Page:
As a nonprofit organization, a primary goal within our mission at The Little Market is to raise awareness about fair trade principles and human rights. World Refugee Day is on June 20, and we would like to take this opportunity to shed light on the devastating reality many refugees are facing, speak to how human rights transcend borders, and introduce our readers to avenues through which they can support immigrants and refugees.
At The Little Market, we prioritize working with diverse communities and marginalized populations from around the world; we currently work with more than 60 artisan groups in 28 countries. Many of the artisans we work with include refugees and immigrants. Furthermore, many of them have faced economic disparities, conflict in their home countries, and human rights issues that have led them to relocate in search of peace, security, and a brighter future.
We are heartbroken by the practices of family separation taking place in the United States. Most of these families are traveling from Central American countries including Guatemala and El Salvador, where some of the artisan groups we work with are located; these countries face poverty and extreme violence. We stand by the United Nations Declaration of Human Rights and we recognize the basic rights and respect each human being deserves. Stéphane Dujarric, the spokesperson for the United Nations Secretary General António Guterres, said the following on the topic of migrant and refugee children: “As a matter of principle, the Secretary-General believes that refugees and migrants should always be treated with respect and dignity, and in accordance with existing international law. Children must not be traumatized by being separated from their parents. Family unity must be preserved.”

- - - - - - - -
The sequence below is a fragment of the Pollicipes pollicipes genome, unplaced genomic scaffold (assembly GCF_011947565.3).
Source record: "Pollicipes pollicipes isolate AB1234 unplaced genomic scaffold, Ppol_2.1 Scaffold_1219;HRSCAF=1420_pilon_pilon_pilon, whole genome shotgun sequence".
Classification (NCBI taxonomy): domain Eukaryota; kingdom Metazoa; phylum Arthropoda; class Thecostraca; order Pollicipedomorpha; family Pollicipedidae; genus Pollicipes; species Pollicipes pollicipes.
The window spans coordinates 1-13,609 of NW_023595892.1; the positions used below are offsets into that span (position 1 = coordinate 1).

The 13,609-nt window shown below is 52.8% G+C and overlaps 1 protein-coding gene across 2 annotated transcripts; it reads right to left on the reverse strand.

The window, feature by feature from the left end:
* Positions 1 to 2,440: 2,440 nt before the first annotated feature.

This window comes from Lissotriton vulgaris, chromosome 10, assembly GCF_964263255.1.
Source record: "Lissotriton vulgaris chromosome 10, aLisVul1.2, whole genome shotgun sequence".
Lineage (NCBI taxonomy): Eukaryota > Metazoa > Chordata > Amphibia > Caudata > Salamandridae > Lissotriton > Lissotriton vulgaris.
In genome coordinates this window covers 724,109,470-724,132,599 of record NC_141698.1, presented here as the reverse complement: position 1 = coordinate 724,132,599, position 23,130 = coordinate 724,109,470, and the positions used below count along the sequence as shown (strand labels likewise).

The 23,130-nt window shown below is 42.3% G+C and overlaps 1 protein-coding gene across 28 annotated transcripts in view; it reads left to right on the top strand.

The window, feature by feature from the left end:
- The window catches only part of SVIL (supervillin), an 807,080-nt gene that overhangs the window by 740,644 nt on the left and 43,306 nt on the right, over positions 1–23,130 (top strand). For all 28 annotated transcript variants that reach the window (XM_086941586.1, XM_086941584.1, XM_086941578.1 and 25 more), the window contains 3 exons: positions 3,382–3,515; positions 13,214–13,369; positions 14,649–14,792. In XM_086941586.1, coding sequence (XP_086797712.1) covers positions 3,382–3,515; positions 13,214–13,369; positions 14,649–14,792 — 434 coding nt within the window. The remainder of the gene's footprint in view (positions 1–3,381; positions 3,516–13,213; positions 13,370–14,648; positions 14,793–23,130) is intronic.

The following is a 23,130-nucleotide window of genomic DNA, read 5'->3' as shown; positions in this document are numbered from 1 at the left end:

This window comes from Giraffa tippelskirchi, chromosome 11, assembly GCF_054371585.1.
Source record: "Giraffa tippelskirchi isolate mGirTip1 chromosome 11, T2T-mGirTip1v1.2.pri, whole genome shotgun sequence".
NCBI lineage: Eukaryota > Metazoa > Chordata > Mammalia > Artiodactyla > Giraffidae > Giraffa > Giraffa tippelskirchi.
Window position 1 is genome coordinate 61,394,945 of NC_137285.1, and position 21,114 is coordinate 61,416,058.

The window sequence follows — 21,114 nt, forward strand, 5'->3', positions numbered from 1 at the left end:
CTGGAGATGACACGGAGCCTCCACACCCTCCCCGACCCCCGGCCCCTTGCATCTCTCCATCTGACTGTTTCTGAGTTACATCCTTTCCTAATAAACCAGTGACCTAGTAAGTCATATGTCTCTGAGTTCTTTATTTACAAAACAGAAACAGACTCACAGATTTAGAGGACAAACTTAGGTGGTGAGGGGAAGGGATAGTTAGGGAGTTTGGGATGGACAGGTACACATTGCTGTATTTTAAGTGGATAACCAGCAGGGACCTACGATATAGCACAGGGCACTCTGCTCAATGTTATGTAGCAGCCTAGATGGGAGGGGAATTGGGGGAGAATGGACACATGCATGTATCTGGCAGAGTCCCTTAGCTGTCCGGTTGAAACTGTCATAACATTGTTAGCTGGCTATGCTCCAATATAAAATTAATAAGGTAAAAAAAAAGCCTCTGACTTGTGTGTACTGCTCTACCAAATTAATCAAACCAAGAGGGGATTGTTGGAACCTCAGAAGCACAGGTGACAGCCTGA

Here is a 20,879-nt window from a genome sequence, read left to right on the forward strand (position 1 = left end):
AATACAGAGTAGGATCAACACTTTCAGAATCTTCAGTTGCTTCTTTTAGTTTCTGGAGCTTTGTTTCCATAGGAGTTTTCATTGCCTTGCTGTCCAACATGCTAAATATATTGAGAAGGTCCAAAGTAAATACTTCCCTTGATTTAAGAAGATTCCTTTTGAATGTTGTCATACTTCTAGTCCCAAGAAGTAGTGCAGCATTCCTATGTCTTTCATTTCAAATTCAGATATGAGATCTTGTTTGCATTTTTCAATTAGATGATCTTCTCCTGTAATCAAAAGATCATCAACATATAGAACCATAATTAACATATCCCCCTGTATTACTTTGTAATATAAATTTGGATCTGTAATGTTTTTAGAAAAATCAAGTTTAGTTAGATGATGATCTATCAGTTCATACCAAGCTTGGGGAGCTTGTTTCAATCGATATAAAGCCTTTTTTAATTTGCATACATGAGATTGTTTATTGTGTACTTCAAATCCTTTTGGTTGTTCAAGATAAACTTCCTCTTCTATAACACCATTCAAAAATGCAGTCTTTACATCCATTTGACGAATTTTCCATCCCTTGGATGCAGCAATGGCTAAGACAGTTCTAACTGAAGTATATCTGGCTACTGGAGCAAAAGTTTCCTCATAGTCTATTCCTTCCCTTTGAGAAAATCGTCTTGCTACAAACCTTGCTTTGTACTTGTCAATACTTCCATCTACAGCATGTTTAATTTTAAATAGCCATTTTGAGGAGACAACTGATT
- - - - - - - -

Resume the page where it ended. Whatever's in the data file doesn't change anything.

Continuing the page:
The admission of refugees into the United States has also drastically decreased with travel bans and “extreme vetting.” Earlier this month, in a move that is expected to negatively affect women and children fleeing abuse, it was ruled that immigration judges can no longer grant asylum to victims of domestic violence and other forms of abuse including gang violence. Furthermore, Human Rights Watch recently reported, “At the halfway point of this fiscal year, the United States had admitted only 10,548 refugees, a 74% drop compared with the same period in 2017. This at a time when Middle Eastern nations are struggling to maintain asylum for 5.6 million Syrian refugees, when more than 700,000 displaced Rohingya have poured from Burma into Bangladesh, and when most of the world’s 20 million refugees are stuck in protracted situations with little prospect of returning home anytime soon.”
Please join us in supporting the refugee community and working toward restoring the system to provide refugees with security. We hope for a peaceful resolution, one in which families are not torn apart, children are safe with their parents, and refugees and immigrants can find security, equal rights, and respect while they travel to build a brighter future.
To learn more and find out how you can make a positive impact, please visit: